And they will tell me no, no Cami you’re plenty help! But then I look back at them with dead eyes and I know they are empty phrases meant to quell my building feeling of ‘idontbelonghereidontbelonghereidontbelonghere.’

When I talk about this, I feel bloody and raw, left out in the open and exposed. I feel a physical pain in my stomach and tears well in my eyes because my desperation to just feel like I belong in this hell of a school is cuts deep and runs strong. I want to be smart. I want to be good at something. I want to be the things everything this school tells me I am not.

When will it be my turn to finish a pset alone, without any help? When will it be my turn for a friend to come to me for pset help? When will it finally be my turn to be an MIT student?

And Raymond snaps me out of it, asking the real question at hand: Why?

Why do I put so much stress on myself to be the very best, why must I attain this, what purpose does this fulfill? Why can’t I simply come to school to learn, as intended, and realize that I’m not good at everything and just be okay with that?

I don’t know. I didn’t know how to respond, I think I just gave a weak “because…” and trailed off. Or maybe I counteracted it with “You don’t know what it’s like to always be the stupid one.” But he has a point.

I don’t know where this deep desire to prove myself comes from. And I don’t know how to make it go away. This semester, I’ve seemingly gotten myself stuck in a cycle of trying, realizing it’s not good enough, not trying, getting bad grades, feeling stupid, but still not trying because I’m scared my best won’t be good enough.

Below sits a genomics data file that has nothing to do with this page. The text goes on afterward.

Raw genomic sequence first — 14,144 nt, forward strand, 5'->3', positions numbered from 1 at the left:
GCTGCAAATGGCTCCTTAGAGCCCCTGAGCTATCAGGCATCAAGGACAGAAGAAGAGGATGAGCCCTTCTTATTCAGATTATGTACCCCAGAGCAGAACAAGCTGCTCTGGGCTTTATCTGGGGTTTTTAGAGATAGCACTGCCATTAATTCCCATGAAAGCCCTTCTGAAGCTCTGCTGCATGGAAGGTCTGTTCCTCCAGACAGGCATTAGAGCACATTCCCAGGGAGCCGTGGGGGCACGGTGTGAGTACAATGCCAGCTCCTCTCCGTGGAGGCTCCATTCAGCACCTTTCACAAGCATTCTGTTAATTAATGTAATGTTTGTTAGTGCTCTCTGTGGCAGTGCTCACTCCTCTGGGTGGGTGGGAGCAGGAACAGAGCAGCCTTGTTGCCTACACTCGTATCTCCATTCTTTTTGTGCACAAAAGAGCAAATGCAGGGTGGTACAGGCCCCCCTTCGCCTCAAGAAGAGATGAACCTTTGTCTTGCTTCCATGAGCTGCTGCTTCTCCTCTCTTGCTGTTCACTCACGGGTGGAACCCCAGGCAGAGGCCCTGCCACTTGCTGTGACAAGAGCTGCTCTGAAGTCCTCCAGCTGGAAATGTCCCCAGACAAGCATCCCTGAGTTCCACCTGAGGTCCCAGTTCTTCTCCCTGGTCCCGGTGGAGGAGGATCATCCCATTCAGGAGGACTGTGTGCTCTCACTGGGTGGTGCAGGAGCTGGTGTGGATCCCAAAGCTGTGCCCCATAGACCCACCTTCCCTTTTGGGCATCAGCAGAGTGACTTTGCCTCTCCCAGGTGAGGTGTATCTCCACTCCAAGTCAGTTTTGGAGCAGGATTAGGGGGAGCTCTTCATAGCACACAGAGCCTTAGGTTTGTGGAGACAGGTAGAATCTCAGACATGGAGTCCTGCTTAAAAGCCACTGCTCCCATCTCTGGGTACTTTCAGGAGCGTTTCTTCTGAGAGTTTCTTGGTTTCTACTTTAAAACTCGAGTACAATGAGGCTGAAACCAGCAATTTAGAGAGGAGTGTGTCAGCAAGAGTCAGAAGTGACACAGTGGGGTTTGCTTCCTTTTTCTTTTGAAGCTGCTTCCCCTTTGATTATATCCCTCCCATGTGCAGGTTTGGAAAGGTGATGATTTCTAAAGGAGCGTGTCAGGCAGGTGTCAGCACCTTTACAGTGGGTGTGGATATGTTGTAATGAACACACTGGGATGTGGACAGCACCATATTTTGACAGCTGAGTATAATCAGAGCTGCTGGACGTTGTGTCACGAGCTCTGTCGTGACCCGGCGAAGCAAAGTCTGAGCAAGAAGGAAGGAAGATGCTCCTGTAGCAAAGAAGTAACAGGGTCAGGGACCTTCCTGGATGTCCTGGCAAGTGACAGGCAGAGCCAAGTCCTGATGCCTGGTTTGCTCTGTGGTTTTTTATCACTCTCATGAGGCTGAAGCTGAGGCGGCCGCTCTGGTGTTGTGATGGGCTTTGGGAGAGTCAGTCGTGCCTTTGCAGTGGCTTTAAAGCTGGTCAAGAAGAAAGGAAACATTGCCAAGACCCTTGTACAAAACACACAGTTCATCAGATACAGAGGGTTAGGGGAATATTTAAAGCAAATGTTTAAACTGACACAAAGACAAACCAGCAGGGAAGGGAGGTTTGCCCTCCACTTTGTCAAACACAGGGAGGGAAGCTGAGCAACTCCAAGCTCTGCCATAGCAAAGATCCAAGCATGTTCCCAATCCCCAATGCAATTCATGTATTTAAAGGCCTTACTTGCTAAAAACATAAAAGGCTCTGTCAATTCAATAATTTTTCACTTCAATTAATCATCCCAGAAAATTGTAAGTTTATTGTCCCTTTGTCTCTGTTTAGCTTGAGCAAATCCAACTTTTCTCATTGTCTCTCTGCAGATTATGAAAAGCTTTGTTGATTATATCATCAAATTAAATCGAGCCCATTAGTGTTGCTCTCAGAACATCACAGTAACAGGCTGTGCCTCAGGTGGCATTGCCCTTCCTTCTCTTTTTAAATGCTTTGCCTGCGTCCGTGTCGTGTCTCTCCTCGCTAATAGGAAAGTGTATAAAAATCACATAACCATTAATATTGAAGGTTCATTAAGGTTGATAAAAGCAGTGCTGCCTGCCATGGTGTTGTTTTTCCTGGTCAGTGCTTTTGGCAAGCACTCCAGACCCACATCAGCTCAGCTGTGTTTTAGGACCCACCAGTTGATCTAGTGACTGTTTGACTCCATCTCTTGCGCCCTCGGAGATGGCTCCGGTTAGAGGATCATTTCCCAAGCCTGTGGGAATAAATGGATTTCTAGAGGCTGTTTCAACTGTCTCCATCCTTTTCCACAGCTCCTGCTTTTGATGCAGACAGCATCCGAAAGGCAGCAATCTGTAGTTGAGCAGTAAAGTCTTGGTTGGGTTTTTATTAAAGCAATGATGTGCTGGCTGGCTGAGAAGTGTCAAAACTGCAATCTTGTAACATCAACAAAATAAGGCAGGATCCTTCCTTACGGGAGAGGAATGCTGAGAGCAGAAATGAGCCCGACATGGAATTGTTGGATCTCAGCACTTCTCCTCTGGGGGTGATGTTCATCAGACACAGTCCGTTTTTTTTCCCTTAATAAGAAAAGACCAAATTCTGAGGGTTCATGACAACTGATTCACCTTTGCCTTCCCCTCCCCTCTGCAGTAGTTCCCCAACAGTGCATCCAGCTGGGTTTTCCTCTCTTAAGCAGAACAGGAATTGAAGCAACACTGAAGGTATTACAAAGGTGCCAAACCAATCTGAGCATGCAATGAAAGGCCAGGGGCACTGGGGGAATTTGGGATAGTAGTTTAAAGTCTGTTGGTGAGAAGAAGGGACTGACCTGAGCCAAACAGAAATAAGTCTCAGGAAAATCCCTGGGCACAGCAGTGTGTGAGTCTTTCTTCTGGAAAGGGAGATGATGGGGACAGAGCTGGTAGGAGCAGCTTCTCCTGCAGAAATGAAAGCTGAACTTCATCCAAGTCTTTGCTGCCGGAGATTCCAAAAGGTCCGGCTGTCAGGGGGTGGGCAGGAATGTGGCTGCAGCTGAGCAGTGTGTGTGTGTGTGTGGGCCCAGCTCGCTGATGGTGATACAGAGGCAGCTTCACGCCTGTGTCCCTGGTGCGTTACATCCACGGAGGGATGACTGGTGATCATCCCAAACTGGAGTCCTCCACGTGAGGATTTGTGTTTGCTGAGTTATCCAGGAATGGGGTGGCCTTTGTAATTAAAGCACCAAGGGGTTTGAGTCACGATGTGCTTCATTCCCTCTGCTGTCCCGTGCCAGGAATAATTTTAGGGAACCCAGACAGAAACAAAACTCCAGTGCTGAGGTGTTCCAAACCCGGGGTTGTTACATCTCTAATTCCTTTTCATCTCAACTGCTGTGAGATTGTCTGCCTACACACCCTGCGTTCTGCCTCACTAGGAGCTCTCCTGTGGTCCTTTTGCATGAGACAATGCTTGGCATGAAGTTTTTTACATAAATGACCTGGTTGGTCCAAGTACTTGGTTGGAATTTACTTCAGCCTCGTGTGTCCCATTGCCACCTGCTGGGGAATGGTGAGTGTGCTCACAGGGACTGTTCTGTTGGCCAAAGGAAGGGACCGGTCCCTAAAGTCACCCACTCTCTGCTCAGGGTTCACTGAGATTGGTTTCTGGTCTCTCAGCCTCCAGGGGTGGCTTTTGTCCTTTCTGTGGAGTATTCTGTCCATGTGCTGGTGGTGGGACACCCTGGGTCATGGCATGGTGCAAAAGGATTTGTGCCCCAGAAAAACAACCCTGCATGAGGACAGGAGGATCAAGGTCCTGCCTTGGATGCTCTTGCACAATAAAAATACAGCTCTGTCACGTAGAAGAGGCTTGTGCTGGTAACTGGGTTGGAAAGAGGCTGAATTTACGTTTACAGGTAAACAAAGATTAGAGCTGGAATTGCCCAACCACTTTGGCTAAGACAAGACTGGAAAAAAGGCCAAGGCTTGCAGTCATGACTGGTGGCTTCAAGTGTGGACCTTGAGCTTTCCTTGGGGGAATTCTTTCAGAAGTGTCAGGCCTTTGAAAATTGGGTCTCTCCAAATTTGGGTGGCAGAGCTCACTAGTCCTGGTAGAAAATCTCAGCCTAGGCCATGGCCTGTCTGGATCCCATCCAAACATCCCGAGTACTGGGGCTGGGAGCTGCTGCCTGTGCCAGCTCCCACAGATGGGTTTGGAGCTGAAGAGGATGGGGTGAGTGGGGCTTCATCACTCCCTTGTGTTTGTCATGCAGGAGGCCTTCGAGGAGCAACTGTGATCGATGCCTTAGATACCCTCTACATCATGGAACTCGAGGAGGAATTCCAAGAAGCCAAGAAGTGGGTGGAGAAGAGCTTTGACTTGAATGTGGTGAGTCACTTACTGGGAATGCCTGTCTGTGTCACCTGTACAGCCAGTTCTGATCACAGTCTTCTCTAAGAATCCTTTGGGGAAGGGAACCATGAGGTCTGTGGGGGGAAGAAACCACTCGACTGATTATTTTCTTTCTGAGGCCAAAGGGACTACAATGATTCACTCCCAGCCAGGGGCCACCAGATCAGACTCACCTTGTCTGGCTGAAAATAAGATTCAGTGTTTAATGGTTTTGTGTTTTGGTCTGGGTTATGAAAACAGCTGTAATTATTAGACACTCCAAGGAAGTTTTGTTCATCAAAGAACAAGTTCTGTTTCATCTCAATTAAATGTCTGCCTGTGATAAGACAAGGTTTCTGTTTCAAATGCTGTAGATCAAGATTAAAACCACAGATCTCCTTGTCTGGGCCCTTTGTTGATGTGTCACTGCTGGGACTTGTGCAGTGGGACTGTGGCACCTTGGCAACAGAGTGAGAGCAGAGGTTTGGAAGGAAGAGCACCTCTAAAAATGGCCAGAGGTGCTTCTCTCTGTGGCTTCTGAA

I’m doing the bare minimum to pass my classes this semester, and I know I’m only building ammunition for my friends to use against me. “Cami, you’re not doing well in your classes because you’re skipping all the assignments, not because you’re too stupid.” And it’s true.

I look at those assignments with dread, thinking of all the office hours I’ll have to go to, all the clarifications I have to ask, all the little details and help I’ll have to fish for. I could just be like a smart person, read it and on the first read through, understand. But I am not.

And this cycle is vicious. This immense fear of trying on anything because I’m scared my efforts will be futile. And frankly I am tired of trying. I am tired of trying to be smart because no amount of catch up I do will ever put me in the position of my friends. And I feel defeated and I crawl back into bed and watch hours of videos to lull me to sleep so that I can repeat it all again in the morning.

At the end of the day, I don’t quite know where to go. Sometimes I think I need to surround myself with different people, that my friends aren’t representative of MIT. But when I suggested this to Raymond, he said I couldn’t just stop being friends with people because they’re smarter than me. He’s right. I think of transferring, but then I think that I’m giving up. Cami was too stupid for MIT, so she wants an easy way out. I think of taking easier classes, but then that makes me feel like I’m lazy.

I think the harsh reality of it is is that I’m not as stupid as I say I am, maybe I’m about 50% of the way there, but the rest of it is attributed to my laziness. And perhaps I hide behind my poor work ethic, cover it up with easy excuses like “I’m dumb.” Because it’s far easier to say you can’t do something rather than you won’t. That is my problem at the heart of it all.

I am as smart as I let myself be. I am as smart as I try. And put simply, I am not trying hard enough.